WARNING: This review contains spoilers from Paramount’s ‘Top Gun: Maverick.’
It’s been 36 years since Lt. Pete “Maverick” Mitchell (played by actor Tom Cruise) sped off into the sunset with Charlie Blackwood (played by Kelly McGillis) on the back of his motorcycle, leaving millions wanting more.
Finally, after what seemed like countless delays, we have it.
“Top Gun: Maverick,” released Tuesday, strikes a solid balance between new and nostalgia, revisiting similar conflicts, adding new characters, and tying up almost four decades of loose ends. And its finale is almost enough to make you believe in U.S. exceptionalism again.
In the post-war America in which we are currently living, a military mission with insurmountable odds that can only be accomplished with the help of a flawed and conflicted but ultimately honorable hero seems just what we all need.
The setting for this mission is never really revealed. It’s simply an unnamed hostile country with a dangerous Uranium-enrichment facility. The real enemy, for Maverick at least, is time.
A captain still after more than three decades of service, he never managed to lose the reckless streak that makes him, well, Maverick.
Like the tone of the entire movie, he is caught in the past — haunted by the death of Goose (Anthony Edwards), a relationship with unfinished business, a mushy bromance with his former nemesis, Tom ‘Iceman’ Kazansky (Val Kilmer), and a desire to make things right with Goose’s son Bradley “Rooster” Bradshaw (Miles Teller).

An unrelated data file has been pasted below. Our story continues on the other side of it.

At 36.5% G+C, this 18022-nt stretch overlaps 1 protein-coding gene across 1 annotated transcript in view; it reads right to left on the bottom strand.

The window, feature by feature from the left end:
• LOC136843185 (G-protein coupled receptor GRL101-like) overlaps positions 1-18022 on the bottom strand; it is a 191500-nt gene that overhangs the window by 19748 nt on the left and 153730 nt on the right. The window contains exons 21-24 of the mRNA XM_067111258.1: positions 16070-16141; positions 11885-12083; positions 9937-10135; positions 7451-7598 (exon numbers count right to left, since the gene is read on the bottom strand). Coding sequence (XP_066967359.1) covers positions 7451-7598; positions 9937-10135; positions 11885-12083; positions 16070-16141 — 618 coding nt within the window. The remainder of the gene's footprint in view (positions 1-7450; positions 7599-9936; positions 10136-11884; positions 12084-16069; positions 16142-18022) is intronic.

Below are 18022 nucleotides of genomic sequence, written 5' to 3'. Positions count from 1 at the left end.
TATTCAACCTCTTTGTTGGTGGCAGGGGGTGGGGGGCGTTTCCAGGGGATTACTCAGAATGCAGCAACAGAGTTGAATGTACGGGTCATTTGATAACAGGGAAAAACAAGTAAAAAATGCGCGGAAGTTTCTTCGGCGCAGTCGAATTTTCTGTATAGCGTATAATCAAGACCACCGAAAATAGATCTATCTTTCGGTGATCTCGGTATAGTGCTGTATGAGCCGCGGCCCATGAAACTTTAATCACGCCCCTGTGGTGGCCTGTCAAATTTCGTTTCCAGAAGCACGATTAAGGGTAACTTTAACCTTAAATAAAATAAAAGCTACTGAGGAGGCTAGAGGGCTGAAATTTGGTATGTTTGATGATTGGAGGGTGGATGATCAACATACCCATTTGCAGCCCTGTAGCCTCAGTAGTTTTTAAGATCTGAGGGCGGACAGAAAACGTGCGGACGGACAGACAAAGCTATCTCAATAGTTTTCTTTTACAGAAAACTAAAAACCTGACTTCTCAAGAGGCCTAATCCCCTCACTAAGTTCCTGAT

It’s funny, the lines are pithy, and there are dogfights galore. If you watch in surround sound, any scene involving an aircraft packs enough G-force noise to practically vibrate you out of your chair.
And while this sequel revisits almost all of the themes and storylines from the original movie, it makes some changes too.
To the chagrin of many, there is no follow-up to the positively thirsty beach volleyball scene. Instead, the Top Gun pilots in “Maverick” engage in an equally sweaty but much less erotic double-football romp in the sand. It’s fun, but it might not take your breath away-aaay-aaaay.
Is the movie corny? Certainly, but in the right way.
Throwback music, high-school-style romance, the absurdist cockiness of the pilots — it’s all very stereotypical in a way that brings joyful reminiscence about the 80s and does little to remind the viewer of things going on in the world today: a much-needed respite from reality.
Sarah Sicard is a Senior Editor with Military Times. She previously served as the Digitial Editor of Military Times and the Army Times Editor. Other work can be found at National Defense Magazine, Task & Purpose, and Defense News.